How Much Is Jonathan Miller Worth?

January 1, 2020

Jonathan Miller Net Worth

Jonathan Miller makes how much a year? For this question we spent 6 hours on research (Wikipedia, Youtube, we read books in libraries, etc) to review the post.

The main source of income: Actors
Total Net Worth at the moment 2022 year – is about $112,7 Million.



Jonathan Miller information Birth date: 1934-07-21 Birth place: London, England Profession:Actor Education:University of Cambridge Spouse:Helen Rachel Collet Parents:Betty Miller, Emanuel Miller

Height, Weight

:How tall is Jonathan Miller – 1,77m.
How much weight is Jonathan Miller – 76kg


Jonathan Miller Net Worth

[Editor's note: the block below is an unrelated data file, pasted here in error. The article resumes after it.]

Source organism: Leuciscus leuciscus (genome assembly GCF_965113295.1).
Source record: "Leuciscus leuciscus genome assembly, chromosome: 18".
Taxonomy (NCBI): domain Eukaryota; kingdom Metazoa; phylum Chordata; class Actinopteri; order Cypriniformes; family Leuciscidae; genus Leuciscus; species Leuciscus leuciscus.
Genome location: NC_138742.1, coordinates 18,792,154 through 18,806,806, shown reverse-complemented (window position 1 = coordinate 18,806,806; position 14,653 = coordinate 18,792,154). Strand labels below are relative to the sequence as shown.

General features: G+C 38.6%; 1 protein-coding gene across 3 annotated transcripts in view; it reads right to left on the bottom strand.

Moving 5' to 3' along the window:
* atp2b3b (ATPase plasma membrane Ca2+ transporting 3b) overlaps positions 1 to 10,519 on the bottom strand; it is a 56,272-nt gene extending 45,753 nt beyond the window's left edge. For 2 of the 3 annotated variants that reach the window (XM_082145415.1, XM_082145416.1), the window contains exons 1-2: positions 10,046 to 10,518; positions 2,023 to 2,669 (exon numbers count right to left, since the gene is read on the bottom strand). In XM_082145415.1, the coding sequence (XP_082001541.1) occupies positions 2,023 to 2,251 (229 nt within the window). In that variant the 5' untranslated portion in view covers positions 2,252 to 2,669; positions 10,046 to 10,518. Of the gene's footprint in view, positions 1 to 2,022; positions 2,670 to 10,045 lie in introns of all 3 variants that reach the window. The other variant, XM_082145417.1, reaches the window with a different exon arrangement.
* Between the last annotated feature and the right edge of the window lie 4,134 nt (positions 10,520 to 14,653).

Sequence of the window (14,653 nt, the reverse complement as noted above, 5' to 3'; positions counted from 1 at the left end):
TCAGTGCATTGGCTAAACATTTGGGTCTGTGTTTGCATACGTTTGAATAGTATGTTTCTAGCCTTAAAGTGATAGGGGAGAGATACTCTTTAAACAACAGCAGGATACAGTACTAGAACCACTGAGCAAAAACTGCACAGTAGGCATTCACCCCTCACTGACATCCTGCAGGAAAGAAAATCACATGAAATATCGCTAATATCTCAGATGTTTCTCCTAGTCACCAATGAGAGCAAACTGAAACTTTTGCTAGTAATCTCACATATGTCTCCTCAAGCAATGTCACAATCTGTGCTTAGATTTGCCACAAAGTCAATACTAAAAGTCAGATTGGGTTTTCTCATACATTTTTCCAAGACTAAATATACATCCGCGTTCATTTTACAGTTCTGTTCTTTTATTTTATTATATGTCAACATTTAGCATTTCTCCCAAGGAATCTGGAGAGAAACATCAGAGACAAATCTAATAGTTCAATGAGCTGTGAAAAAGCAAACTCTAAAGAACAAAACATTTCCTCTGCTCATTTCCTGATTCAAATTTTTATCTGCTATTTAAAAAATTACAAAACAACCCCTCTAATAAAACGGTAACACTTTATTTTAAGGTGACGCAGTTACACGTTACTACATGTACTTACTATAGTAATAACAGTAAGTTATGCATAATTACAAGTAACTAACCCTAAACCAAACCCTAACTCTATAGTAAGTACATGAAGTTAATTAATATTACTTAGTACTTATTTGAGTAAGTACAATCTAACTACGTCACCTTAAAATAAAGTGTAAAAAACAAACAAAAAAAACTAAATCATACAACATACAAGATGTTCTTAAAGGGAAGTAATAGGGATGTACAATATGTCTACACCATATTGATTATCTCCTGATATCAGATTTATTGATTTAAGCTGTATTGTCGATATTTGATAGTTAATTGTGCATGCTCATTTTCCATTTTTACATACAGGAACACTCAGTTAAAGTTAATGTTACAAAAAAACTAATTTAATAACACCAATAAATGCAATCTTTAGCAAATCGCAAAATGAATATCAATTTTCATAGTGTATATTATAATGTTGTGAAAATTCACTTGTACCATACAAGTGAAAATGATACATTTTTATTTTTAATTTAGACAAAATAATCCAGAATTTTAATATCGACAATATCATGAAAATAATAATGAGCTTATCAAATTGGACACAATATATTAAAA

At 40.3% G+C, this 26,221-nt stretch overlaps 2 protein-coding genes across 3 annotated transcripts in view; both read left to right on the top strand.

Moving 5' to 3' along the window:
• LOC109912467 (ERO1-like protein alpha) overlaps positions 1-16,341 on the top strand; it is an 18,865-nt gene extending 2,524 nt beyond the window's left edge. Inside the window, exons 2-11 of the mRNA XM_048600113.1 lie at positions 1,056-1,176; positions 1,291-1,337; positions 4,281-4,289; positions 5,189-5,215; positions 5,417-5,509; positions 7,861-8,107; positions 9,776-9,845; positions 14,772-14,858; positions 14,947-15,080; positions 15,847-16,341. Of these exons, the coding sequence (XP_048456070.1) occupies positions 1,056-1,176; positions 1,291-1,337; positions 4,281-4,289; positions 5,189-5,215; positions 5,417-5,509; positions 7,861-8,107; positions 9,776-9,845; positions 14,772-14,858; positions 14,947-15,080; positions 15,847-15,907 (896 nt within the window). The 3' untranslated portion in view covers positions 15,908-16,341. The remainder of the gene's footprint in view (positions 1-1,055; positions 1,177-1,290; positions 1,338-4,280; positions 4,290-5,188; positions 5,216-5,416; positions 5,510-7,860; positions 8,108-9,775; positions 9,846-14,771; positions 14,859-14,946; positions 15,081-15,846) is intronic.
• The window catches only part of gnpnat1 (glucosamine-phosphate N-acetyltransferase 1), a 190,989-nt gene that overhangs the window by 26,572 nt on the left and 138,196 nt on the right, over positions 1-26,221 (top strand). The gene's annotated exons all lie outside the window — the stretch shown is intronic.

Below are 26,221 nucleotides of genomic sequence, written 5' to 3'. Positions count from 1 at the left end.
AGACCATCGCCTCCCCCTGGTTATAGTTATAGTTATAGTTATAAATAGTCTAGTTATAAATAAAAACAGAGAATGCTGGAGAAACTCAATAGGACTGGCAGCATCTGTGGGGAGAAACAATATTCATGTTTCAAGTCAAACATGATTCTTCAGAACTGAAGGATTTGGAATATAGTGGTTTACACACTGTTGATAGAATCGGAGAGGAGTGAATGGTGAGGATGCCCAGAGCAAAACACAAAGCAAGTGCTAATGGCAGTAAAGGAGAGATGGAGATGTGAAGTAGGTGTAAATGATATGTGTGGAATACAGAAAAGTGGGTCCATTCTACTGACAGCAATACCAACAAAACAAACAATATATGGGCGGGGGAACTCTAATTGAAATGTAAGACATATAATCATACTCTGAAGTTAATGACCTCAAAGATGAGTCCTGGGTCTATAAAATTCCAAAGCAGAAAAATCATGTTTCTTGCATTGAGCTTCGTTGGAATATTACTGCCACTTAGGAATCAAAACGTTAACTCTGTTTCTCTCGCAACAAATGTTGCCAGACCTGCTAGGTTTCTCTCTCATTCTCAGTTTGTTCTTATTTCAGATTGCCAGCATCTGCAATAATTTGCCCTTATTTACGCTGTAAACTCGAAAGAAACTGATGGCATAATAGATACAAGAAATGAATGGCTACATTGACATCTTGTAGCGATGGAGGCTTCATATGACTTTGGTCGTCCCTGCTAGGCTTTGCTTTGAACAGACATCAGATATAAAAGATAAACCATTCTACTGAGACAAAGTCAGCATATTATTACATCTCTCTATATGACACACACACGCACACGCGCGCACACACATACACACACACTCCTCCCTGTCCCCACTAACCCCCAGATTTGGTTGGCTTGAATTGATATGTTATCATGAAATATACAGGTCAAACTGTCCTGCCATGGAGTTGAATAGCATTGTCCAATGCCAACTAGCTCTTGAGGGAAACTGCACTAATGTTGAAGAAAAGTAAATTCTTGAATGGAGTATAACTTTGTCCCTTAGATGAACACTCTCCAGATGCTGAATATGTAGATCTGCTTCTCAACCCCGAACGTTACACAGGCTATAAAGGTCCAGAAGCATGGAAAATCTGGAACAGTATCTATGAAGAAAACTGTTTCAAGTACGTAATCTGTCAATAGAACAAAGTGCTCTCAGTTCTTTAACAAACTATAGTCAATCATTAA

Jonathan Miller Net Worth
Jonathan Miller Net Worth
Jonathan Miller Net Worth


Sir Jonathan Wolfe Miller CBE (born 21 July 1934) is a British theatre and opera director, actor, author, television presenter, humourist, sculptor and medical doctor. Trained as a neuropathologist in the late 1950s, he first came to prominence in the early 1960s with his role in the comedy revue Beyond the Fringe with fellow writers and performers Peter Cook, Dudley Moore and Alan Bennett. He began directing operas in the 1970s and has since become one of the worlds leading opera directors with several classic productions to his credit. His best-known production is probably his 1982 Mafia-styled Rigoletto set in 1950s Little Italy, Manhattan. In its early days he was an associate director at the Royal National Theatre and later he ran the Old Vic Theatre. He has also become a well-known television personality and familiar public intellectual in both Britain and the United States.